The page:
Indifferent gods: Typically a pantheon-based religion. The gods and goddesses are generally ambivalent toward humanity, having their own melodramatic affairs to occupy their attention, but often find mortals useful or intriguing enough to pay some attention to them. They may seek worship for reasons of vanity, but their favor is fickle.
The ancient Greek and Roman mythologies are examples of this type of religion. They tend to hew close to neutrality overall, but due to the capricious nature of the deities they may often skew toward good or evil.
In general, clerics of such a religion are unlimited in terms of arms and armor. They use the standard spell lists, but each day when they memorize spells (or their spell slots or points are restored) a reaction must be rolled to see if they have the gods' favor. On a neutral or better result the cleric gets his spells as normal. On a hostile result the gods grant spells at only half the cleric's level. Once a cleric falls into disfavor, he or she must perform a sacrifice or some other ritual to appease the god(s) offended. Optionally, the ritual may be performed pre-emptively, granting a bonus to the reaction roll, to ensure the favor of the gods before undertaking an adventure. Turning undead seems appropriate to clerics of this sort; spirits escaped from the Underworld must be driven back whence they belong. If the gods have immortal rivals to their power, then perhaps clerics can turn the minions of the rivals instead (though they may well include the undead.)
If desired, some individual gods and goddesses within the pantheon may cultivate closer relationships with their mortal followers and function as humanistic or nature deities instead.
Philosophical, non-theistic*: No gods are worshiped; rather, clerics of this sort of religion seek balance, enlightenment, and oneness with the universe from within themselves. What exactly that means and how it is pursued may vary from one sect to another, but meditation, introspection, austerity, and strict self-discipline are common methods in lieu of praying to the gods.
Buddhism is the most prominent real-world example that comes to mind. These religions tend toward harmony and benevolence toward self and others, which would qualify as good by most standards. However, it's possible that one might exist which teaches that enlightenment comes through transcending of restrictive moral standards that bind "lesser" men, or through experiencing and inflicting suffering, or some other less than savory means.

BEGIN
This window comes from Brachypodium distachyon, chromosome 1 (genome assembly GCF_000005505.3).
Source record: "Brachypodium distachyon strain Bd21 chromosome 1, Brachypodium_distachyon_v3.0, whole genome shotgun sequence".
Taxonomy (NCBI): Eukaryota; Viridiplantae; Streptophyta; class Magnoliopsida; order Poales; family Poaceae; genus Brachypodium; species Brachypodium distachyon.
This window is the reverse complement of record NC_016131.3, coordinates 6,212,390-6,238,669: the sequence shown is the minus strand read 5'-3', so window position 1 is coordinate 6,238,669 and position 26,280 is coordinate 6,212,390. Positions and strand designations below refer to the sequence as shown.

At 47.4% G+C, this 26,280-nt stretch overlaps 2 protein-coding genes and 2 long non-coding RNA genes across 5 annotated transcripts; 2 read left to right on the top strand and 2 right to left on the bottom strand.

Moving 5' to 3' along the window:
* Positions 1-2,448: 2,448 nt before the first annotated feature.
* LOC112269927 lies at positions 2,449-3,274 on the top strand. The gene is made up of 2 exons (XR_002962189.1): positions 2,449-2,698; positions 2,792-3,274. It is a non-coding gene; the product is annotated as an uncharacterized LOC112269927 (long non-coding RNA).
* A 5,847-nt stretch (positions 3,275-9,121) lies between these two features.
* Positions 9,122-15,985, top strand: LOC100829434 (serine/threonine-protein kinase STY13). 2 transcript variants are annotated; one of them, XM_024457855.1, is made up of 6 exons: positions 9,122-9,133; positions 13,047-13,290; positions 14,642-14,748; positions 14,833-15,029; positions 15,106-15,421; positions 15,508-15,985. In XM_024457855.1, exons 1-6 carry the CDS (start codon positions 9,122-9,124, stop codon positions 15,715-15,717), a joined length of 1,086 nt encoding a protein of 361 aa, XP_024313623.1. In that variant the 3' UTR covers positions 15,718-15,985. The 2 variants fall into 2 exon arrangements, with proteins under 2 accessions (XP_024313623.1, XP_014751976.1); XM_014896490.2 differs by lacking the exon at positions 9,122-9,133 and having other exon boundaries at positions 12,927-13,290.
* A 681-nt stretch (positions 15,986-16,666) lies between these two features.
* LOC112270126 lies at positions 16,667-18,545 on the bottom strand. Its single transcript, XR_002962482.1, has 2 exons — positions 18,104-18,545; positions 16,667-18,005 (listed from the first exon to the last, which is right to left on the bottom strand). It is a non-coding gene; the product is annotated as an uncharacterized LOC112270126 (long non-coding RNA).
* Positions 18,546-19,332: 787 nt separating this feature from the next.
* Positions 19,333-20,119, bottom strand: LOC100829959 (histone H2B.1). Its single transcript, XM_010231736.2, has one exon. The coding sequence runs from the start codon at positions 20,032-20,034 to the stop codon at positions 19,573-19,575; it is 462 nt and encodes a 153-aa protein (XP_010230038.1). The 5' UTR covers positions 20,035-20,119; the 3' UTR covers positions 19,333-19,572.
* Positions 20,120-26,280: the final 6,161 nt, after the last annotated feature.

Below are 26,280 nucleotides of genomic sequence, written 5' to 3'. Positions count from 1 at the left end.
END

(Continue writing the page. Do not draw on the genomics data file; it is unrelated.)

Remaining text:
These clerics do not wear armor or use shields, but are unrestricted in their choice of weapons. (Most will likely choose something in harmony with their philosophy; quarterstaves are a popular choice among those whose outlook is peaceful and benevolent, for example.) A new and novel spell list is probably in order, though I haven't prepared one yet, but spells allowing feats of mind over matter would be favored. Turn undead seems inappropriate, but perhaps the ability to "turn" illusions and mind-affecting magic fits better. Treat the illusion as a creature with HD equal to its caster; if caster level is unknown, use the lowest level at which the spell can be cast. Turning allows the illusion to be disbelieved or the spell to be resisted; destroying allows the cleric to assert control over an illusion or turn the spell back on its caster.
*AD&D fills this niche with the monk class, and the Rules Cyclopedia adds the mystic class to basic D&D. I prefer to keep things more within the purview of the cleric class rather than adding a new class of martial artists. Your mileage may vary, though.
A few more stray thoughts:
Within each of these broad archetypes will be found sects espousing differing beliefs, and if desired they can be distinguished from one another through non-mechanical details, such as specific codes of dress and conduct. Weapon restrictions can be freely changed up to achieve the right feel for a particular sect. The standard cleric is limited to blunt weapons, but allowing one order to use spears and javelins instead of maces and hammers doesn't change the balance of power among the classes at all - those clerics are still limited to 1d6-damage weapons. Clerics belonging to orders known for specific talents, such as healers or oracles, may distinguish themselves through the spells they choose rather than by having special spell lists, in much the same way a fighter can be a swashbuckler or a barbarian by his choice of arms and combat tactics rather than special rules.
One other possibility that occurs to me as a source of clerical power is some sort of eldritch abomination or Outer Being, as are abundant in the Lovecraft mythos, for instance. Priests of such cults probably ought to be treated more as monsters than player-character classes. Their powers need not be constrained by the usual concerns of class balance, and should be alien and disturbing to players.